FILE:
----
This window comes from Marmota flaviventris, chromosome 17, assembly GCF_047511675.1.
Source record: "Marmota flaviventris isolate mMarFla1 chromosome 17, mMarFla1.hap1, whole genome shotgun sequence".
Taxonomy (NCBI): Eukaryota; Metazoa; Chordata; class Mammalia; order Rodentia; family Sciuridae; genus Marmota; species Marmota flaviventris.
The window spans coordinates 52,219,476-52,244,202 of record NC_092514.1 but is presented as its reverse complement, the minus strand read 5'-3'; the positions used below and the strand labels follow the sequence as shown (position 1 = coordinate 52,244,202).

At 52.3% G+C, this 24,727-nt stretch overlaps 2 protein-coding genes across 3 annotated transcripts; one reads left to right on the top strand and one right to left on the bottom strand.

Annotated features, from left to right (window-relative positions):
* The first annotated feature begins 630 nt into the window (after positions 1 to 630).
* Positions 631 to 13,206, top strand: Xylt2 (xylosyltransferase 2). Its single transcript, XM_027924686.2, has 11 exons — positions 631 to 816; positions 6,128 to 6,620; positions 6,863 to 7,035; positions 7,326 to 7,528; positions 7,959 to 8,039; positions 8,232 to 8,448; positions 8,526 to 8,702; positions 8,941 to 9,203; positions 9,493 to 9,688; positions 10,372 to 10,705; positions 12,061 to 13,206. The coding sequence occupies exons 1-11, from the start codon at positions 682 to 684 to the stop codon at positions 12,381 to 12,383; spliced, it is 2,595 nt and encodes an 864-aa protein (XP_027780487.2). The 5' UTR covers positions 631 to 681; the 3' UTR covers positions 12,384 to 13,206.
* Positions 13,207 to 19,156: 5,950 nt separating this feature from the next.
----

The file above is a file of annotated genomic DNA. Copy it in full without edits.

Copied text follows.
This window comes from Marmota flaviventris, chromosome 17, assembly GCF_047511675.1.
Source record: "Marmota flaviventris isolate mMarFla1 chromosome 17, mMarFla1.hap1, whole genome shotgun sequence".
Taxonomy (NCBI): Eukaryota; Metazoa; Chordata; class Mammalia; order Rodentia; family Sciuridae; genus Marmota; species Marmota flaviventris.
The window spans coordinates 52,219,476-52,244,202 of record NC_092514.1 but is presented as its reverse complement, the minus strand read 5'-3'; the positions used below and the strand labels follow the sequence as shown (position 1 = coordinate 52,244,202).

At 52.3% G+C, this 24,727-nt stretch overlaps 2 protein-coding genes across 3 annotated transcripts; one reads left to right on the top strand and one right to left on the bottom strand.

Annotated features, from left to right (window-relative positions):
* The first annotated feature begins 630 nt into the window (after positions 1 to 630).
* Positions 631 to 13,206, top strand: Xylt2 (xylosyltransferase 2). Its single transcript, XM_027924686.2, has 11 exons — positions 631 to 816; positions 6,128 to 6,620; positions 6,863 to 7,035; positions 7,326 to 7,528; positions 7,959 to 8,039; positions 8,232 to 8,448; positions 8,526 to 8,702; positions 8,941 to 9,203; positions 9,493 to 9,688; positions 10,372 to 10,705; positions 12,061 to 13,206. The coding sequence occupies exons 1-11, from the start codon at positions 682 to 684 to the stop codon at positions 12,381 to 12,383; spliced, it is 2,595 nt and encodes an 864-aa protein (XP_027780487.2). The 5' UTR covers positions 631 to 681; the 3' UTR covers positions 12,384 to 13,206.
* Positions 13,207 to 19,156: 5,950 nt separating this feature from the next.